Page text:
Good Eats Around City College
Writer: India Allen
September 28, 2006
Filed under Uncategorized
When it comes to good, cheap eats – cheap being the key word – students seem to accept the limited options that pair with the notion : you get what you pay for.
So what are the odds of finding affordable, better-than-cafeteria food in walking distance from campus?
I accepted the quest. I searched high and low to prove that when it comes to finding decent, affordable food, you don’t always have to settle for less just because your pockets aren’t blessed.
First up to the challenge was Rose CafÃ©.
If Mexican food is what you’re craving, you don’t have to spend much or travel far. Though it’s not exactly in walking distance, the No. 5 bus is a suitable alternative to the 15-minute walk.
With orange-bronzed stucco walls and figurines resembling the festivities of Dia de los Muertos, the anticipation for the food makes the senses numb and the mouth water.
The restaurant offers a mixture of combination plates ¬-¬ all including sides of beans and rice- with nothing on the menu more than $11. Meat quesadillas start at $6. Add a side of beans and rice and your grand total, with tax and tip included, will cost below $10.
Rose CafÃ© offers burritos for as low as $5. If you’re a late riser and miss breakfast, they also serve huevos and breakfast burritos all day.
My combination plate of cheese enchiladas, though the sauce was mediocre and the use of jack cheese disappointing, was almost worth its price. The beans and rice came to the rescue, thank goodness for me.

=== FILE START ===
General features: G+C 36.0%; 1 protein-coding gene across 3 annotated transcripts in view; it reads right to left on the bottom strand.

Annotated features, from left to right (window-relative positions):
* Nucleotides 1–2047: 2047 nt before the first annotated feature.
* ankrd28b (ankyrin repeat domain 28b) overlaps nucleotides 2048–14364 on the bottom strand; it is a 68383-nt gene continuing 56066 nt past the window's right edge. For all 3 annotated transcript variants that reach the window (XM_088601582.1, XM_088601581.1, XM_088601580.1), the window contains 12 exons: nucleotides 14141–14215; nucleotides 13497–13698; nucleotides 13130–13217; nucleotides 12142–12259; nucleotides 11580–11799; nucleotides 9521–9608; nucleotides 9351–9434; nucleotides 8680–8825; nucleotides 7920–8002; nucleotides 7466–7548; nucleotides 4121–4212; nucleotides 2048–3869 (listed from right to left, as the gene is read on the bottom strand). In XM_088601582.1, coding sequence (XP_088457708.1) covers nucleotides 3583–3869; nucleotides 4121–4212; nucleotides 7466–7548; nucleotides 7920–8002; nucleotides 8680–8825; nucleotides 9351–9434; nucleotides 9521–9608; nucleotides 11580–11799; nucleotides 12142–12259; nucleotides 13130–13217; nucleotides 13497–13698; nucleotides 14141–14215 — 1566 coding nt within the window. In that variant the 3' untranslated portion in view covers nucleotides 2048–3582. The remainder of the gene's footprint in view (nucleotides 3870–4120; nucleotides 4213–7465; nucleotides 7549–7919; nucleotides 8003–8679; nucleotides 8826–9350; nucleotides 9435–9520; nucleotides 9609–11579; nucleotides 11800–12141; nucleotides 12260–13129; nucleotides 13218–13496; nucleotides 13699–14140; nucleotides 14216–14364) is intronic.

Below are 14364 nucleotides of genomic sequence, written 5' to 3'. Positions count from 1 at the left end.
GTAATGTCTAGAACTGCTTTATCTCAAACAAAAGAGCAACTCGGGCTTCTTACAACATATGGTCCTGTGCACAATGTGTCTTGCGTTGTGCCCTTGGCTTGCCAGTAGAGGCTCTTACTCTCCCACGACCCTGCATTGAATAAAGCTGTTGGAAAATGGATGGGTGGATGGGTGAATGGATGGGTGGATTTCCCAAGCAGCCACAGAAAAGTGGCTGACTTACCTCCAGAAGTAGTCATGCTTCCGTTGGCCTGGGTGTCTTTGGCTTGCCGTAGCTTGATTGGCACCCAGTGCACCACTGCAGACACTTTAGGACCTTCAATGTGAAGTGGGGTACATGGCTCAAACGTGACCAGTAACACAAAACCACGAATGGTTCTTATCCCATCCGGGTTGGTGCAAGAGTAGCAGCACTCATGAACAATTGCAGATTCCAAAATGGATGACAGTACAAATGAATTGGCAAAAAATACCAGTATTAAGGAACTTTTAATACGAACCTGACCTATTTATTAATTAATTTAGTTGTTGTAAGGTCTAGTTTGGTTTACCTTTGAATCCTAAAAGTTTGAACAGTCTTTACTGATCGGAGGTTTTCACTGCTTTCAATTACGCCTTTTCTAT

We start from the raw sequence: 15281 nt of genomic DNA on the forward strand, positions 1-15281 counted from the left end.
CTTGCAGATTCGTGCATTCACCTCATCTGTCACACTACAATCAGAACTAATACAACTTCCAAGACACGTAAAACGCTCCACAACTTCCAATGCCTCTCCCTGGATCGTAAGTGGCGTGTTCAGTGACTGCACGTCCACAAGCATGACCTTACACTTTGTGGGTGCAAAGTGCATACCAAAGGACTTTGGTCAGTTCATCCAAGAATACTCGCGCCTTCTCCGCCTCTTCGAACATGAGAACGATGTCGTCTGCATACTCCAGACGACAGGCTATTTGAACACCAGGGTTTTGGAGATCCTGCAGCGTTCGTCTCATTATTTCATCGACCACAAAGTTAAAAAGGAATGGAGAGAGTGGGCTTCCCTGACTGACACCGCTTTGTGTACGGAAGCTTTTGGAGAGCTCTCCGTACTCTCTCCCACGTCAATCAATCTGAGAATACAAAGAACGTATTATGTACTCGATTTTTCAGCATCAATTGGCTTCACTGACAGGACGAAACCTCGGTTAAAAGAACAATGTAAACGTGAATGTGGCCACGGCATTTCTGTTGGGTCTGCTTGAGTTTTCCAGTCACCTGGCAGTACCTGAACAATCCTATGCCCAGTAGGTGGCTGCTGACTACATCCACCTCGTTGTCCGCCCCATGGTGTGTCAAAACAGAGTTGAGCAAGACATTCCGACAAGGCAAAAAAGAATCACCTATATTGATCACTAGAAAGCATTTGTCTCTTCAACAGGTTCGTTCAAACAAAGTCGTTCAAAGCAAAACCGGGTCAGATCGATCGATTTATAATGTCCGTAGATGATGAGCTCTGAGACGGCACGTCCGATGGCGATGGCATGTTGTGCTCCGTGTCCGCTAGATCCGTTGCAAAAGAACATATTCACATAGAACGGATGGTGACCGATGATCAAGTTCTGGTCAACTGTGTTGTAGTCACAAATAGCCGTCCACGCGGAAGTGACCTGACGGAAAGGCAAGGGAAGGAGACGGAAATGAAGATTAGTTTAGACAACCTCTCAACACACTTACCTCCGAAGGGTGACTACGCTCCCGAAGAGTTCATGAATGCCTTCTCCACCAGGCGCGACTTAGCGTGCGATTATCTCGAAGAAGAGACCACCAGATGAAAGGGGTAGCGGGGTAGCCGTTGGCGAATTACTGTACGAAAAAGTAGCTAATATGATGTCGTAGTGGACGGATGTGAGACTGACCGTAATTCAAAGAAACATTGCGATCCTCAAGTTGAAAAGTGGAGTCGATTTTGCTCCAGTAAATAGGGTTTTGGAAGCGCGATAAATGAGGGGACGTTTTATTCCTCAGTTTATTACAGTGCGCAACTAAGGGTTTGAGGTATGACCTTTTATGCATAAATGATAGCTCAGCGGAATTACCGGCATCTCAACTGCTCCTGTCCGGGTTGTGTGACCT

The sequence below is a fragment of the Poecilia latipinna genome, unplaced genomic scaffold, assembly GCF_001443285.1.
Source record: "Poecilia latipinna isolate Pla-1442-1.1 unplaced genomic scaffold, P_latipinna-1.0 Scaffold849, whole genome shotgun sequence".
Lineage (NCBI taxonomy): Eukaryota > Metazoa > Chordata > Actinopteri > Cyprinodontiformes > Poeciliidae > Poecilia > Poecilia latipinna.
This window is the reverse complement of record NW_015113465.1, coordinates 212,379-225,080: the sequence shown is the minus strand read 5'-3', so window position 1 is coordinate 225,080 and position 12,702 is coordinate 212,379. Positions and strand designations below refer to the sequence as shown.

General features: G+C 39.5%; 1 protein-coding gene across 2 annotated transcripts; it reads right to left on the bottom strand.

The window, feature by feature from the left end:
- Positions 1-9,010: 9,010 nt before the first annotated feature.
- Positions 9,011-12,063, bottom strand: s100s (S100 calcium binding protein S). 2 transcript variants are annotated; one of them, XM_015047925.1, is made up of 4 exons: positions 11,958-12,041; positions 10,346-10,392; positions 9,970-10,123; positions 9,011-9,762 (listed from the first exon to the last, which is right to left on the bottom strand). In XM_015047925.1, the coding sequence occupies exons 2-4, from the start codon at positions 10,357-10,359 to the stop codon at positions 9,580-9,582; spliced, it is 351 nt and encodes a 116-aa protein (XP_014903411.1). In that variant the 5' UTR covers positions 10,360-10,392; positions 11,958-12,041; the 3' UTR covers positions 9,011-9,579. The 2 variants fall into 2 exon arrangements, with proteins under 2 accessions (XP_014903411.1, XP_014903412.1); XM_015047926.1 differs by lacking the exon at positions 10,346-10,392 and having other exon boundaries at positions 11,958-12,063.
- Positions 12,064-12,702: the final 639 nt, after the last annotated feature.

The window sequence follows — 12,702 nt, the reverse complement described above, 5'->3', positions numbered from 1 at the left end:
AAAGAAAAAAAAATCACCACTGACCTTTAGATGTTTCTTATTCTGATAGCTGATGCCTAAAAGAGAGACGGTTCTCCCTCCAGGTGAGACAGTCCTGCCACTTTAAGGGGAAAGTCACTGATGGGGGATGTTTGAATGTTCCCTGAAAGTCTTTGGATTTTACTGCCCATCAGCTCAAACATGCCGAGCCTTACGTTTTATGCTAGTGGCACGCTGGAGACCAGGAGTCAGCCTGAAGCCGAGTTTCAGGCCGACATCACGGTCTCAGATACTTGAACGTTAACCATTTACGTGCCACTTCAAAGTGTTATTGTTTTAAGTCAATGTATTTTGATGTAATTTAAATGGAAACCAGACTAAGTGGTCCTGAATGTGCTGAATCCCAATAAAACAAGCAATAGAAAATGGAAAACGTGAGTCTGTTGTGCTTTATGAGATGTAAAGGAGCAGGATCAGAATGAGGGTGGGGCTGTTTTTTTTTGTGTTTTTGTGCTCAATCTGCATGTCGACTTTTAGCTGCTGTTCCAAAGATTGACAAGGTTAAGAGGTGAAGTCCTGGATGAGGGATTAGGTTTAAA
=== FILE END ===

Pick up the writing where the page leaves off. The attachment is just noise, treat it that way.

But since I only care for cheddar cheese and I make my own enchilada sauce, I’m sure I fit into the very small minority of customers who prefer Rose’s beans and rice over a filling platter of jack cheese any day.
As for the verdict, I would go back to Rose CafÃ©. Sometimes, you have to kiss a toad before you get a prince.
However, there was no need for toad kissing at The Brewhouse. Because the usual beer-loving crowds are nowhere to be found at 1p.m., lunch proved to be relaxing.
With items like chipotle goat cheese cheesecake and tiger prawns with habanero paste and fire roasted artichokes, this menu is not for the faint-of-heart.
I recommend sticking to the sandwiches, soup, salads, pasta or dinner specials, all which range from $8 – $11. Who can go wrong with beer-battered fish & chips or all-you-can-eat BBQ on Wednesdays?
Or, in my case, a fresh mahi-mahi sandwich, grilled with lettuce and tomatoes on a sesame-seed bun.
The fish, tender with a smoked flavor from the grill, was light and filling. The balsamic vinaigrette on the mixed greens salad was sweet and refreshing. The only thing I could have lived without was the relished tartar sauce, which I asked to be put on the side.
The lesson here is that don’t let the higher-priced items on the menu scare you away. There are deals to be had, but don’t expect them to come running after you.
Hunt them down. Paradise and a good sandwich waits for no one.
Speaking of paradise, I saved the best for last.
Sushi Go-Go in the Santa Barbara Harbor is a jewel and a rare find.
With a lunch special that included teriyaki chicken, a spicy tuna roll and a side salad for only $6.50, I was certain that I would get what I paid for.
I was wrong. I got more than I paid for. The tuna was fresh, the salad light and rice was perfectly cooked and the service was genuinely friendly.
Sushi A Go-Go also offers teriyaki plates with chicken, salmon, Korean beef or shrimp tempura for $7 – $9.
You make the best of your buck here. Plus, it’s only a walk down the stadium stairs and across Shoreline Drive.
Consequently, I discovered when it comes to finding good, cheap eats, you don’t always get what you pay for. The odds of debunking this notion are high, as long as you take the initiative to venture off campus.